E-book vs white paper

If you google the phrase “difference between an e-book and a white paper,” you won’t get a formal explanation. What you’ll get is a bunch of opinions.

Here’s the one fact you need to know: There is no hard line between an e-book and a white paper.

The line is blurry.

Crazy blurry.

There are plenty of articles out there about the differences between these two content types. (Here, here and here are three of them.)

But I’ve been at this copywriting game for over 15 years, and my experience tells a different story.

As content marketing has matured, the lines between all content types have blurred.

Look at this “article” from Wired in partnership with Netflix, for example. It’s not an article in the traditional sense … but it’s more interactive than a webpage, and bigger than a microsite. Blurry, blurry, blurry!

Wired Netflix microsite screenshot

 

So let’s look at the common misconceptions about e-books and white papers, and see some real-world examples. 

(Examples are so much easier to wrap your head around than exposition, don’t you think?)

Common Misconceptions About E-books and White Papers

Misconception 1: The Difference Is the Length

Some people say white papers are shorter than e-books.

Nope.

This 4 Metrics Marketers Need to Know e-book from Spiceworks is 3 pages long.

The 2016 Global Connectivity Index white paper from Huawei is 94 pages long.

Huawei GCI white paper screenshot

Misconception 2: The Difference Is the Data

Some people say that white papers go heavier on the data.

In my experience writing content for clients, I agree that most people expect more data in a white paper. But that doesn’t mean that e-books are devoid of data.

This e-book from ClearDATA is chock-full of data.

Misconception 3: The Difference Is the Graphics

Some people say that e-books include more visuals, like photos, graphics and illustrations.

Well that’s not true at all.

This white paper from Marketo on using marketing automation to increase your ROI on CRM has plenty of graphics.

Marketo e-book screenshot
While their e-book on structuring your social-media team is heavier on the text.

Marketo e-book social media team screenshot

And their e-book in partnership with Fathom on using marketing automation to engage students beyond college looks like a glossy brochure!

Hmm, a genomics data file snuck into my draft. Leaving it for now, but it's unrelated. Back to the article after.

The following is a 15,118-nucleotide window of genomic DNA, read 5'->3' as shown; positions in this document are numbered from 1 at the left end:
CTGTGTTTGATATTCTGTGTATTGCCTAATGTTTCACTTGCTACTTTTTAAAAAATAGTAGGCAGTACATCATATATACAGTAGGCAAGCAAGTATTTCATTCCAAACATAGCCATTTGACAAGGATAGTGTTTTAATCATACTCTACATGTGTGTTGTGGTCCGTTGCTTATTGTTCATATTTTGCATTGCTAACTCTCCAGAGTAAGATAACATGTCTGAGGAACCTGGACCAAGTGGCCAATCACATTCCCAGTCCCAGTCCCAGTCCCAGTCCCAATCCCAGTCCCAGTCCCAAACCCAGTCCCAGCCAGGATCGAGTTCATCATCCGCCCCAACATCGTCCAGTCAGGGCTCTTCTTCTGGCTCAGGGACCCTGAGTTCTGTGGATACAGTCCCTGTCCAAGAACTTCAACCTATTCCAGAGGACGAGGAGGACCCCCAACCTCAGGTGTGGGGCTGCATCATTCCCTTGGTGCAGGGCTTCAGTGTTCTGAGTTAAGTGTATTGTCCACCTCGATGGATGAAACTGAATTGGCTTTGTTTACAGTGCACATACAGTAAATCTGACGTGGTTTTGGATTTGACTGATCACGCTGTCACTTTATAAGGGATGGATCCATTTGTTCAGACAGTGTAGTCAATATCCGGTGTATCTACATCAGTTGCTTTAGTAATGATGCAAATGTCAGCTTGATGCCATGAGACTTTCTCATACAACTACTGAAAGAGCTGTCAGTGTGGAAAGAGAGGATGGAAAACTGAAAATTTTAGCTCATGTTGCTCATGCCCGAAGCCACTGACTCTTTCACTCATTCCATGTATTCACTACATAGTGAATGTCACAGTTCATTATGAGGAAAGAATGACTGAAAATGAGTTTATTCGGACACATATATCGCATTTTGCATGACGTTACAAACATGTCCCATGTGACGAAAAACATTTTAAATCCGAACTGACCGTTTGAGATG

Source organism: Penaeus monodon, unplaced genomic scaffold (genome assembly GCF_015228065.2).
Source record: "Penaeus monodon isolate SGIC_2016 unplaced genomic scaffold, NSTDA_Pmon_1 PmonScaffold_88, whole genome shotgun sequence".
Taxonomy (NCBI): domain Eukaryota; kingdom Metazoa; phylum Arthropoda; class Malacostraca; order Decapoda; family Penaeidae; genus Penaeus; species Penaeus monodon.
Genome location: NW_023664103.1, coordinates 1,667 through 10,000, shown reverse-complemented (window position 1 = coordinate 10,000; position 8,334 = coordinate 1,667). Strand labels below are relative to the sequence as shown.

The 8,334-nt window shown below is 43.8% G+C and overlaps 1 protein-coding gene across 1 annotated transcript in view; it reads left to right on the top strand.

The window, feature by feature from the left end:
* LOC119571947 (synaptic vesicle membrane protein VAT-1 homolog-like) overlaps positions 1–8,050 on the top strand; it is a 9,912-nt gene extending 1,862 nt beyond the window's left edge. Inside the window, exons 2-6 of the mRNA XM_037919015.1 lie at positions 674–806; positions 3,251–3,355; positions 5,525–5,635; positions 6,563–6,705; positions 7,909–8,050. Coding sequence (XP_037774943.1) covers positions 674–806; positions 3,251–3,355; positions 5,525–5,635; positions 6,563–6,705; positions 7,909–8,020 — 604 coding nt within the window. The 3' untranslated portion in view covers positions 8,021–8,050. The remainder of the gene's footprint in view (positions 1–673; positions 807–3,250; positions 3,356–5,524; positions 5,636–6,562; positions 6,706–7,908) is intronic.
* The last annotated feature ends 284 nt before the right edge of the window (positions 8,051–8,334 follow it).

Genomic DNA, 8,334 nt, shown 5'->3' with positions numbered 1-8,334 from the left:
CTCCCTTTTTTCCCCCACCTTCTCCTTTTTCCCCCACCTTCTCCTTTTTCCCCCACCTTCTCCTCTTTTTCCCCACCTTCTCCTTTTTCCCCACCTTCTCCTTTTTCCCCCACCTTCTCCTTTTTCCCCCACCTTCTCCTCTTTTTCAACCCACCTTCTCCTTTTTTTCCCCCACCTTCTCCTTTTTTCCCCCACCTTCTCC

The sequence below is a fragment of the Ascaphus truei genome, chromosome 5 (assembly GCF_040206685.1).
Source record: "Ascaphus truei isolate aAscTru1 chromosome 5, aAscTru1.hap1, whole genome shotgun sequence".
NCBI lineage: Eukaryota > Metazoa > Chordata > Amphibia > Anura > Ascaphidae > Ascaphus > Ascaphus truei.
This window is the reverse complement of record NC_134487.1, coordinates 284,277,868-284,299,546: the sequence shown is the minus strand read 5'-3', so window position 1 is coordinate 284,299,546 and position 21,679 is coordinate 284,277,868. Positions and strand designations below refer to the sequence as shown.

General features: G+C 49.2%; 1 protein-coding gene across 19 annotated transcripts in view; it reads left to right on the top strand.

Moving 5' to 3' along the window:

Marketo e-book student screenshot

Misconception 4: The Difference Is the Purpose

Some people even say that white papers are for educating and informing, while e-books are for entertaining and inspiring.

Wrong again. Both of those content types can accomplish all four objectives.

Here’s an educational e-book from Fluid IT Services about moving your business to the cloud.

Adobe turned the concept of a white paper on its head with their entertaining Audio White Papers for Marketing series.

The Most Distinct Distinction: Tone

In my experience, white papers are more serious in tone, while e-books are lighter. Once again, this is fuzzy and non-factual, but it’s something I’ve seen pretty consistently.

When a client asks me to write a white paper, I ask them what they are planning to use it for. If the purpose of their white paper would be fulfilled better with a lighter tone, I suggest they call it an e-book. Like this one from SnapApp + Oracle.

And vice versa.

If a client asks me to write an e-book, and the purpose is somewhat serious or technical – like a thought leadership piece or a guide covering a complex topic – I suggest they call it a white paper instead. Like this one from Iron Mountain.

E-book or White Paper – How to Choose

There is no single answer to the question “What’s the difference between an e-book and a white paper.” But the name alone brings connotations with it.

If you’re an IT services professional clicking around on a server hardware website, you probably expect to see more white papers.

If you’re a SaaS founder clicking around on a marketing strategy services website, you probably expect more e-books.

So before you decide your content type, figure out who you’re writing it for and how it’s going to be used. That will help you answer the question “E-book or white paper?” – but it will also help you determine all the other elements of the piece, too (e.g. length, data and graphics).

 

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